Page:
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Human—Made Rock Mixes Feature Tight Relations Between Spectrum and Loudness

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Sophisticated production and mixing techniques in the rock music genre were developed in the second half of the 20th century, but there is no unified theory of mixing tracks. This paper explores the relationship between loudness and spectrum of individual tracks using an ad hoc 3-dimensional representation of spectra as applied to 55 rock multitracks. Given good monitoring conditions, i.e. at higher monitoring levels and on full-range monitors, comparatively brighter tracks are mixed softer, and comparatively darker tracks are mixed louder. Track loudness appears to be a linear function of its spectral centroid, and audio engineers appear to be concerned with the perceived spectral balance. On the other hand, given difficult monitoring conditions, i.e. at lower monitoring levels and on budget monitors, track spectrum and loudness are set conjointly so that each track is optimally understandable.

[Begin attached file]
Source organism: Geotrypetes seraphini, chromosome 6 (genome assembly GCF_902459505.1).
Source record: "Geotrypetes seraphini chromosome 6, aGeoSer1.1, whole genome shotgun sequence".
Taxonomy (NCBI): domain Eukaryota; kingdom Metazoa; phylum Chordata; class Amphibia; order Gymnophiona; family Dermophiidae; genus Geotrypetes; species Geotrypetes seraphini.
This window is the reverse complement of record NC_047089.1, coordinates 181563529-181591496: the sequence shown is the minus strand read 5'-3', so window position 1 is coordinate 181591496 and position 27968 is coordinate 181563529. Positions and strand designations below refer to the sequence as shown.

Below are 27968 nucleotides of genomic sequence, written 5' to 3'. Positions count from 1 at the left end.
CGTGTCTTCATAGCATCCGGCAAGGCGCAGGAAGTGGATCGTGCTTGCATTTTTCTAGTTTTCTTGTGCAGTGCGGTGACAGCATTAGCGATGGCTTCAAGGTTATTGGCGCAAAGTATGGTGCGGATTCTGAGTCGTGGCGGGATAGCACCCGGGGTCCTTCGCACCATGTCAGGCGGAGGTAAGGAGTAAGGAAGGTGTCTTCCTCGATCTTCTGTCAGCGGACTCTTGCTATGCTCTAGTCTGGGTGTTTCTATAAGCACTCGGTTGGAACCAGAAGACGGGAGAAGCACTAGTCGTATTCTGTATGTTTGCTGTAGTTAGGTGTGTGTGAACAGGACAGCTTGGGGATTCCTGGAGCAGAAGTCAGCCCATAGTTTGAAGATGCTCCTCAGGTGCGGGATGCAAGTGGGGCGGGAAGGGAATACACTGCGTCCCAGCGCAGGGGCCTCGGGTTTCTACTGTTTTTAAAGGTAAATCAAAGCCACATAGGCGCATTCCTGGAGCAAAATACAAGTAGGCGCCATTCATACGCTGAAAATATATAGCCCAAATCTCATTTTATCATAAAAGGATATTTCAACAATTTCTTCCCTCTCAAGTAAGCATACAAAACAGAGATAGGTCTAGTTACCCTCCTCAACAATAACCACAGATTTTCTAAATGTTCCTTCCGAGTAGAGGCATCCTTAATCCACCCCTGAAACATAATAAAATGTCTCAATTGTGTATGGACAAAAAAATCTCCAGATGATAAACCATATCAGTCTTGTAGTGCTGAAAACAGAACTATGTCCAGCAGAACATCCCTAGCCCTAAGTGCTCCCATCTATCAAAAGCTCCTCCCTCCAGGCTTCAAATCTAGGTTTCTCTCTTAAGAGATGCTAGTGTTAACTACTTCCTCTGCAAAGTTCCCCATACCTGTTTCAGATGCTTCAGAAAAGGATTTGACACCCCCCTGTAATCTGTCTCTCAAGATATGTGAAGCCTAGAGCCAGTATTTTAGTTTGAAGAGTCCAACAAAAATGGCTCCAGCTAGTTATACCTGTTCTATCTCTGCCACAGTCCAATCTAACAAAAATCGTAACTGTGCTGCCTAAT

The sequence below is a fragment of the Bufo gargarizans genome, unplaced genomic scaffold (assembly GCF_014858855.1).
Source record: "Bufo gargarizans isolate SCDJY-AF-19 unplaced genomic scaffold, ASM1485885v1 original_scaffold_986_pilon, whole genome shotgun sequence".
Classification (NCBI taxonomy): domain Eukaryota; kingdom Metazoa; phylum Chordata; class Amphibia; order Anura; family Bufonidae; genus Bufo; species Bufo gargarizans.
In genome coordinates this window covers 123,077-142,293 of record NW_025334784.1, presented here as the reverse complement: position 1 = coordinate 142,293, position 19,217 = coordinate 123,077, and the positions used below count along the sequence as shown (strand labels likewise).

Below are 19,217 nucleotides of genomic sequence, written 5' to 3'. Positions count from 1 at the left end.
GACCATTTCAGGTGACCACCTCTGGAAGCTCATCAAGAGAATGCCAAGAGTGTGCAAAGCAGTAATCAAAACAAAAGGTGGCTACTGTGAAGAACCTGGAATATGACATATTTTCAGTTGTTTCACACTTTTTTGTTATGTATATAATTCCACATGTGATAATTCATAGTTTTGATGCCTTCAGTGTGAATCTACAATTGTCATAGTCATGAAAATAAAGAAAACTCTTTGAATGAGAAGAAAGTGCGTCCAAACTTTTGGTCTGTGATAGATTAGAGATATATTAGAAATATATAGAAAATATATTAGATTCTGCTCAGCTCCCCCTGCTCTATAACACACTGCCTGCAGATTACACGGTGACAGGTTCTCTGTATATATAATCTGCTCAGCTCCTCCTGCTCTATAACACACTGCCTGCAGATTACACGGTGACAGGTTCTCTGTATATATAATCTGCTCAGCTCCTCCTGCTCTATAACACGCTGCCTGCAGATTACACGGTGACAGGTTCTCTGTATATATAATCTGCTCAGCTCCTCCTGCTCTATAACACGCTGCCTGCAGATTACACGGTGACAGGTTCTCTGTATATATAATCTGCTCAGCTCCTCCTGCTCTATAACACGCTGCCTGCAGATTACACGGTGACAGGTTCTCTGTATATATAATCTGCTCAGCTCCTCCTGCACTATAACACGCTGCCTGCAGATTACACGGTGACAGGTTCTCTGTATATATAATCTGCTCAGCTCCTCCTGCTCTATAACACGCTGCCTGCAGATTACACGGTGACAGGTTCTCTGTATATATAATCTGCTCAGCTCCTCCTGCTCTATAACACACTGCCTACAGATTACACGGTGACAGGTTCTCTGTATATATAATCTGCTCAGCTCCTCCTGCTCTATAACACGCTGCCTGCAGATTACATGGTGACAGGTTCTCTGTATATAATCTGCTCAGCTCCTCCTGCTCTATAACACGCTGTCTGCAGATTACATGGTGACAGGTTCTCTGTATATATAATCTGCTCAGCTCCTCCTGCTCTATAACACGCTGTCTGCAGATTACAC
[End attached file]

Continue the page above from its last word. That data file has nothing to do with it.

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JAES Volume 62 Issue 10 pp. 643-653; October 2014
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Permalink: http://www.aes.org/e-lib/browse.cfm?elib=17542

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